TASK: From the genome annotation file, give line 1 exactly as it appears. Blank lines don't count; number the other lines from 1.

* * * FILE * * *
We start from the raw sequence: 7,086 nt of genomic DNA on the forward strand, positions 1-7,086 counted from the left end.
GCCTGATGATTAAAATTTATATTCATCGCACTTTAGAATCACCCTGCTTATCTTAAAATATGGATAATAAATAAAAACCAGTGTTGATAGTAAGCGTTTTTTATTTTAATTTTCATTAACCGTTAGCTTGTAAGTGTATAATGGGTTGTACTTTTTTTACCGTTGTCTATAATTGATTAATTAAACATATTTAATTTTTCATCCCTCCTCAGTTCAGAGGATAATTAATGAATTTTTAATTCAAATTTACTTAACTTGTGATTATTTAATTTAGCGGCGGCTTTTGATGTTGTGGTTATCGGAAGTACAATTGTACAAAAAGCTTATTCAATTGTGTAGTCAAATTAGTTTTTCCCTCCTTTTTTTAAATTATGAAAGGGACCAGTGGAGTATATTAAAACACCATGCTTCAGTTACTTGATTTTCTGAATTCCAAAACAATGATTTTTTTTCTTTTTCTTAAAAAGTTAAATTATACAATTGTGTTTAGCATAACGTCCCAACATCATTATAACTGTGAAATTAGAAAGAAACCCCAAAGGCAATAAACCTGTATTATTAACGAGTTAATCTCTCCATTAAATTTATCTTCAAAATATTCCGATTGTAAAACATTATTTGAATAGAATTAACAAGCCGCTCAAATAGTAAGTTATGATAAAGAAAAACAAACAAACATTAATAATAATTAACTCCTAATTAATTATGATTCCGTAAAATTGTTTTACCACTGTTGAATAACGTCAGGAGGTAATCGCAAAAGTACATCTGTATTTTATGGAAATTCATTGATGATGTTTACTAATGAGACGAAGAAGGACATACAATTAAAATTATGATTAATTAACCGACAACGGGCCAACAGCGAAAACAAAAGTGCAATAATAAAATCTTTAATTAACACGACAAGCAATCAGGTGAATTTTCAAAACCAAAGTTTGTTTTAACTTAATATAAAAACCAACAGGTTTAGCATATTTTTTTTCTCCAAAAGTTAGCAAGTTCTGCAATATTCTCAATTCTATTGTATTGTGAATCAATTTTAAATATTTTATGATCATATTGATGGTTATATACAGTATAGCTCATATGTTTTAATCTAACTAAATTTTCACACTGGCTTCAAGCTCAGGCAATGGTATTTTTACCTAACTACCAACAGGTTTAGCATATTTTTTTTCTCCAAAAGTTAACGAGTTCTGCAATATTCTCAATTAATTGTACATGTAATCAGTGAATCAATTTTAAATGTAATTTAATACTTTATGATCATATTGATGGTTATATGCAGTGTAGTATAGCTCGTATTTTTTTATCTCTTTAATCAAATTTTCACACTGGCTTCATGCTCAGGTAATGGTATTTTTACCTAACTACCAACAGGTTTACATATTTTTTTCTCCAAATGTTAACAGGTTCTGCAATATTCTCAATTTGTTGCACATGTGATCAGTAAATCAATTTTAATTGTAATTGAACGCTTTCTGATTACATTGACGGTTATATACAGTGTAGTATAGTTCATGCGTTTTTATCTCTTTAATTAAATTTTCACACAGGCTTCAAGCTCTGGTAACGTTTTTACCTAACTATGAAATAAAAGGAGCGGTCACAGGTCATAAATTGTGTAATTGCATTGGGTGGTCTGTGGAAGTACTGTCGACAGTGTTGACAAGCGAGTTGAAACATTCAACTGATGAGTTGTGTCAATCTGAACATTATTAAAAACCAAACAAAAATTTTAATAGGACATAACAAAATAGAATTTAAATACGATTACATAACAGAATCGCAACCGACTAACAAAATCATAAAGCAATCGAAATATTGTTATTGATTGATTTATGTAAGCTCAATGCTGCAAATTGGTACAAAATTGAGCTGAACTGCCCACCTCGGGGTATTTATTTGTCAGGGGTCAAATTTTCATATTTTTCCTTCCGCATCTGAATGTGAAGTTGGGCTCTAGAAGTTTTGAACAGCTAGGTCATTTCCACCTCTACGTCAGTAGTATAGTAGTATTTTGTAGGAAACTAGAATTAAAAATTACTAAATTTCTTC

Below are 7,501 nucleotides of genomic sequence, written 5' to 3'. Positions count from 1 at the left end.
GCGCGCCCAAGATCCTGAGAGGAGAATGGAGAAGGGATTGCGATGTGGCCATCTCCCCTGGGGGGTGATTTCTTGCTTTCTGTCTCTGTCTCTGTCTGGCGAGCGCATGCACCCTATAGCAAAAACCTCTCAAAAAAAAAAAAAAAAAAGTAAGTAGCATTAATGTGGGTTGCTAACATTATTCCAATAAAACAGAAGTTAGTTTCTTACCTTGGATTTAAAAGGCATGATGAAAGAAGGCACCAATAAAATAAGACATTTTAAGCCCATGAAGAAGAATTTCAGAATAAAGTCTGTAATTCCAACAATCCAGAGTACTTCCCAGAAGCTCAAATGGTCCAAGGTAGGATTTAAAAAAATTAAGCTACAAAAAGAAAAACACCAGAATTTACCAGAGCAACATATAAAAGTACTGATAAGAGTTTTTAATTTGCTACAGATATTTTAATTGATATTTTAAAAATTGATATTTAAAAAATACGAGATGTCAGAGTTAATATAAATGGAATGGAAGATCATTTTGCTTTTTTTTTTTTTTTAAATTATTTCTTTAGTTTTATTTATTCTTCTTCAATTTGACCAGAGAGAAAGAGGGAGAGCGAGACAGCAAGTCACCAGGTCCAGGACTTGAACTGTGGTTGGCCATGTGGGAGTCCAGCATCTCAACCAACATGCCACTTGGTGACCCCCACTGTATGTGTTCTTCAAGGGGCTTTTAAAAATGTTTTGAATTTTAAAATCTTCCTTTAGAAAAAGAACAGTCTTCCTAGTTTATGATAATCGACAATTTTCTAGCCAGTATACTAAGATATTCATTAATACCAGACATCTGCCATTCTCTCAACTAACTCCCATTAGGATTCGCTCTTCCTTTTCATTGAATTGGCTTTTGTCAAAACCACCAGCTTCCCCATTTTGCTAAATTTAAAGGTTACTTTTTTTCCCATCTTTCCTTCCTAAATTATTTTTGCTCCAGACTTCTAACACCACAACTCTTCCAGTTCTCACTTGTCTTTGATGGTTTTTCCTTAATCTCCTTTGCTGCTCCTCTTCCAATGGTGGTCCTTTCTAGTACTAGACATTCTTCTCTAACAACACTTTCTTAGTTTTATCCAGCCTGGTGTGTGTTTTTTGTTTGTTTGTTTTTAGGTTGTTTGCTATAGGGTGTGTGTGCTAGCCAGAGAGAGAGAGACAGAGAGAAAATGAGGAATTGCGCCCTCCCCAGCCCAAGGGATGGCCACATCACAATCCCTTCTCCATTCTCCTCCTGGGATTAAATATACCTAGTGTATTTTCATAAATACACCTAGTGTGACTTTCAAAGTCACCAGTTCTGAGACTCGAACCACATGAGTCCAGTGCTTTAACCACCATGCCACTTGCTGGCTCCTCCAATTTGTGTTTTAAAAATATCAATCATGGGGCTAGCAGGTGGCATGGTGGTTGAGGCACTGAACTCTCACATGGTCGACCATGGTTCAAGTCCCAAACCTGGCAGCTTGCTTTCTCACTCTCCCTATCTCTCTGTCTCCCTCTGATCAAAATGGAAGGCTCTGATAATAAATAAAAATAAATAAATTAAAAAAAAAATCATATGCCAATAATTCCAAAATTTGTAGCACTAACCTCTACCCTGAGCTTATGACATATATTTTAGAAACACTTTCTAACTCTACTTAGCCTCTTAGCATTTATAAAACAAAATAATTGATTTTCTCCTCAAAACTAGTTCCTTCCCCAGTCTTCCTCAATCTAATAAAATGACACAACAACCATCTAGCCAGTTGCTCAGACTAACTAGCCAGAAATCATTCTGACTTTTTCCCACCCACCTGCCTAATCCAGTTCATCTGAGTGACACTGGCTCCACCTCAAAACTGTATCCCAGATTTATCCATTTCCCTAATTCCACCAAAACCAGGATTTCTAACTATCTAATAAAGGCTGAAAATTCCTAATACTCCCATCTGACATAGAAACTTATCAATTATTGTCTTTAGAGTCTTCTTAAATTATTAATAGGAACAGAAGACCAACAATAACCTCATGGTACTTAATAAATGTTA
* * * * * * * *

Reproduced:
We start from the raw sequence: 7,086 nt of genomic DNA on the forward strand, positions 1-7,086 counted from the left end.